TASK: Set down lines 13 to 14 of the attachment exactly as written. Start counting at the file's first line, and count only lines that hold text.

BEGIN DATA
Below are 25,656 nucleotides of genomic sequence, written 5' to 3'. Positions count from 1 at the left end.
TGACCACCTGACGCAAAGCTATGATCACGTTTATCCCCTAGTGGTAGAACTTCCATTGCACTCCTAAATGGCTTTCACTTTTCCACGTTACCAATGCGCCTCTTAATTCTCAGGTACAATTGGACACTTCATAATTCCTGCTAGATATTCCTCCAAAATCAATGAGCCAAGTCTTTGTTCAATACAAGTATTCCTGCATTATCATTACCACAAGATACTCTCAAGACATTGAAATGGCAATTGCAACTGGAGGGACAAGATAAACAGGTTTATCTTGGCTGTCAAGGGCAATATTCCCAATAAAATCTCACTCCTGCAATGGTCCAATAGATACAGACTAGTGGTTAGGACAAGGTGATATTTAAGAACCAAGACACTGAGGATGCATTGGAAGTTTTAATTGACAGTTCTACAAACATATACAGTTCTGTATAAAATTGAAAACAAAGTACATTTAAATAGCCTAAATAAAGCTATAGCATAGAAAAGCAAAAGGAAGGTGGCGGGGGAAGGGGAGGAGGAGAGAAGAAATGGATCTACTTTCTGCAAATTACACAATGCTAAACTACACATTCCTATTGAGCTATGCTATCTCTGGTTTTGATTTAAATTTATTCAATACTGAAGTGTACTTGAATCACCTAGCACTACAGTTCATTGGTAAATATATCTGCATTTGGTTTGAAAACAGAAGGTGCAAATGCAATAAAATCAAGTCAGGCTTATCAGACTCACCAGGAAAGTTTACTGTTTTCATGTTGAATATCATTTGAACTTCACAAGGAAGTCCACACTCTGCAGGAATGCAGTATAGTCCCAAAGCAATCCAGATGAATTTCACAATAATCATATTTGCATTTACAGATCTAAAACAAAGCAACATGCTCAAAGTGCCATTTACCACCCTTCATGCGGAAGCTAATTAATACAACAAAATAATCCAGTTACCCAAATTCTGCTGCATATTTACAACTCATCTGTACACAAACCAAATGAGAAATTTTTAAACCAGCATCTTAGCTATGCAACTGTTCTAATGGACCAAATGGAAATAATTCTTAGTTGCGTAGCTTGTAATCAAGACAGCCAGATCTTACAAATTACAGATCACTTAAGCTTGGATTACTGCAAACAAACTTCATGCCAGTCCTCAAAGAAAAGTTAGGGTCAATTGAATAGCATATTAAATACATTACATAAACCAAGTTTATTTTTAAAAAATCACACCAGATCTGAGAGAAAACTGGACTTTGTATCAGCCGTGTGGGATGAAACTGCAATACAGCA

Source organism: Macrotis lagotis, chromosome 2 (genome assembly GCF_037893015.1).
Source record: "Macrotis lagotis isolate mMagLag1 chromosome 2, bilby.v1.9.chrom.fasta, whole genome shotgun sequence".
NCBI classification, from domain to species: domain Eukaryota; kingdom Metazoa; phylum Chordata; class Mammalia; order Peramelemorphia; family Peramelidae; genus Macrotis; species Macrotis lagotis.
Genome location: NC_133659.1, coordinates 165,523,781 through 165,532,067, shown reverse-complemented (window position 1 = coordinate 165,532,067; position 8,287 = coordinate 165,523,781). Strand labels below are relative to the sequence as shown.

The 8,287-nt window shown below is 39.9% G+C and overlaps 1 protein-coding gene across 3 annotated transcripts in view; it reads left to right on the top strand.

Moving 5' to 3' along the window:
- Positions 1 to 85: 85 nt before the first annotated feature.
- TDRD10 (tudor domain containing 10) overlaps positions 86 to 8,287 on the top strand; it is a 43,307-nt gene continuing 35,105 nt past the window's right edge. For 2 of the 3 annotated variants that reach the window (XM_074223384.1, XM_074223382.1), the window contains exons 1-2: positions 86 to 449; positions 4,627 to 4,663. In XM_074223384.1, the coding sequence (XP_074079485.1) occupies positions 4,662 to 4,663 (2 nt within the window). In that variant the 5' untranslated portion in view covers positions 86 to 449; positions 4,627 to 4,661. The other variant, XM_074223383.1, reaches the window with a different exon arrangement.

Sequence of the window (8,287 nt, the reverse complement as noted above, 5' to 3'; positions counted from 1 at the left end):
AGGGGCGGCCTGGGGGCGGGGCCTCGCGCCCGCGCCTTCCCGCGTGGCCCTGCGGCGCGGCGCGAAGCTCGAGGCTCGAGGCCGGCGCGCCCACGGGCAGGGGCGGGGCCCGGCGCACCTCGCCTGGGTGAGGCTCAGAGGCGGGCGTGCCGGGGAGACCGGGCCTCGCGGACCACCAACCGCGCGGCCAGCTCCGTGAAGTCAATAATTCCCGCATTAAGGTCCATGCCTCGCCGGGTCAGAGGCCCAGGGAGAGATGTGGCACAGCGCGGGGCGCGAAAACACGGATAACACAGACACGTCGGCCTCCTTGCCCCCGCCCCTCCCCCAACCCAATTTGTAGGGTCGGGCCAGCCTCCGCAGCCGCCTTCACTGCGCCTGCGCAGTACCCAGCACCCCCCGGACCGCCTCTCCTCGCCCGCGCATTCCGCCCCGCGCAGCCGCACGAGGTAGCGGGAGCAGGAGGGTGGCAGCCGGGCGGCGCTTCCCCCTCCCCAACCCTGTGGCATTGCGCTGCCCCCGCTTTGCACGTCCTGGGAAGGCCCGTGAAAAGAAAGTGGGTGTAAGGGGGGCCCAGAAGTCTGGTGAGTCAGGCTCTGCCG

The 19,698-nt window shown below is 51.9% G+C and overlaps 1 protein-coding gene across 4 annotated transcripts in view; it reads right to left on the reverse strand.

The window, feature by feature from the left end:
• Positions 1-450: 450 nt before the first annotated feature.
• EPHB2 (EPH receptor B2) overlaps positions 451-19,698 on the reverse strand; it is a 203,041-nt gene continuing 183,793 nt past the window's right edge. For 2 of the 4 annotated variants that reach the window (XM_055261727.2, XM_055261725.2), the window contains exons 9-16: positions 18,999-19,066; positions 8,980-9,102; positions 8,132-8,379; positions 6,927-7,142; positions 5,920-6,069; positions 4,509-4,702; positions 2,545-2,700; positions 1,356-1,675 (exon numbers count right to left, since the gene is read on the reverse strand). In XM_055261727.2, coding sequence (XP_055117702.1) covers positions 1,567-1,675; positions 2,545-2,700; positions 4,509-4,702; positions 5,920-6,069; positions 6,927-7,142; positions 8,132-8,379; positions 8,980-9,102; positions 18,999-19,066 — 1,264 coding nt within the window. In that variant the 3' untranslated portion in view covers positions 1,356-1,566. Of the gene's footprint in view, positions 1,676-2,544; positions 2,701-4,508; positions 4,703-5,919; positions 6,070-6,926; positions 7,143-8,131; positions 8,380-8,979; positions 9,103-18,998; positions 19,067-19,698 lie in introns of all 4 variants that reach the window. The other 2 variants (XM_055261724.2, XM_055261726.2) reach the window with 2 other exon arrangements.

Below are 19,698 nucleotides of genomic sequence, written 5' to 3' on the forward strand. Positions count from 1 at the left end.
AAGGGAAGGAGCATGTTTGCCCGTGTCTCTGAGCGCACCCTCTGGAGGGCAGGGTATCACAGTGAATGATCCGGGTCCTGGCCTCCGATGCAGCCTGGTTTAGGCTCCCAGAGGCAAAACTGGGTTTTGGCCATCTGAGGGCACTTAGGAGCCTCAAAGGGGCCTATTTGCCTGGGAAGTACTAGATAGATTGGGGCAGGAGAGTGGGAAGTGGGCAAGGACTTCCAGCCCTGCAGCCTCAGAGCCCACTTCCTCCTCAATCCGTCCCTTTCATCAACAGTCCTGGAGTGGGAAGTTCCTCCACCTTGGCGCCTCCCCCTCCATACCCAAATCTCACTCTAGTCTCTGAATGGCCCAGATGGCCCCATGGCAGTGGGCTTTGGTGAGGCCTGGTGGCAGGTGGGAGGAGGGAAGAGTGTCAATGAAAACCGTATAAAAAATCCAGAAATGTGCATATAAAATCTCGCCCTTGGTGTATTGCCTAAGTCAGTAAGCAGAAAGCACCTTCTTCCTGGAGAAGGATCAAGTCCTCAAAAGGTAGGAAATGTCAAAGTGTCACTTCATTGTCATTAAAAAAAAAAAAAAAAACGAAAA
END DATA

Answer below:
The 19,698-nt window shown below is 51.9% G+C and overlaps 1 protein-coding gene across 4 annotated transcripts in view; it reads right to left on the reverse strand.

The window, feature by feature from the left end: